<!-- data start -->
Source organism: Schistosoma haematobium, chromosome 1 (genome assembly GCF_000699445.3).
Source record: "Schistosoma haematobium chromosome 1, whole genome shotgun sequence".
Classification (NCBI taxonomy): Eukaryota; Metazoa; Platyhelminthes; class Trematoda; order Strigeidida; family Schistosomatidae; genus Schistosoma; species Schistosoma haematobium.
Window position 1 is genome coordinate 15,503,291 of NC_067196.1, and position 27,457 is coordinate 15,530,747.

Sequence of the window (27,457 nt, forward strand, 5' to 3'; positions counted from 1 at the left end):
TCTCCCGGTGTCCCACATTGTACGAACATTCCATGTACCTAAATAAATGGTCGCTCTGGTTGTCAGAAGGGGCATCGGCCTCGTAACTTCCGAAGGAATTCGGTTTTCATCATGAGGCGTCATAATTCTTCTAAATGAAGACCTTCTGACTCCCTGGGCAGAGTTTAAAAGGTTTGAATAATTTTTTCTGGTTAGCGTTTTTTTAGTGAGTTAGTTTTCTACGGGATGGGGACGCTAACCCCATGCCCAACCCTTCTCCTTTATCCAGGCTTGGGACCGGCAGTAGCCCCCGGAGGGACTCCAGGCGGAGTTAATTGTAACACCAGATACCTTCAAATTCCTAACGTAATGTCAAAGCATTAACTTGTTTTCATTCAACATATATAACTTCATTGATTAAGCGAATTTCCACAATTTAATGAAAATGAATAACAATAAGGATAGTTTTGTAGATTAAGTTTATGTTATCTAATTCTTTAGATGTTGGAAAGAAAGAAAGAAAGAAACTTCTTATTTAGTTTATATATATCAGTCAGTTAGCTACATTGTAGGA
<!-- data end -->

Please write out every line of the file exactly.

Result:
Source organism: Schistosoma haematobium, chromosome 1 (genome assembly GCF_000699445.3).
Source record: "Schistosoma haematobium chromosome 1, whole genome shotgun sequence".
Classification (NCBI taxonomy): Eukaryota; Metazoa; Platyhelminthes; class Trematoda; order Strigeidida; family Schistosomatidae; genus Schistosoma; species Schistosoma haematobium.
Window position 1 is genome coordinate 15,503,291 of NC_067196.1, and position 27,457 is coordinate 15,530,747.

Sequence of the window (27,457 nt, forward strand, 5' to 3'; positions counted from 1 at the left end):
TCTCCCGGTGTCCCACATTGTACGAACATTCCATGTACCTAAATAAATGGTCGCTCTGGTTGTCAGAAGGGGCATCGGCCTCGTAACTTCCGAAGGAATTCGGTTTTCATCATGAGGCGTCATAATTCTTCTAAATGAAGACCTTCTGACTCCCTGGGCAGAGTTTAAAAGGTTTGAATAATTTTTTCTGGTTAGCGTTTTTTTAGTGAGTTAGTTTTCTACGGGATGGGGACGCTAACCCCATGCCCAACCCTTCTCCTTTATCCAGGCTTGGGACCGGCAGTAGCCCCCGGAGGGACTCCAGGCGGAGTTAATTGTAACACCAGATACCTTCAAATTCCTAACGTAATGTCAAAGCATTAACTTGTTTTCATTCAACATATATAACTTCATTGATTAAGCGAATTTCCACAATTTAATGAAAATGAATAACAATAAGGATAGTTTTGTAGATTAAGTTTATGTTATCTAATTCTTTAGATGTTGGAAAGAAAGAAAGAAAGAAACTTCTTATTTAGTTTATATATATCAGTCAGTTAGCTACATTGTAGGA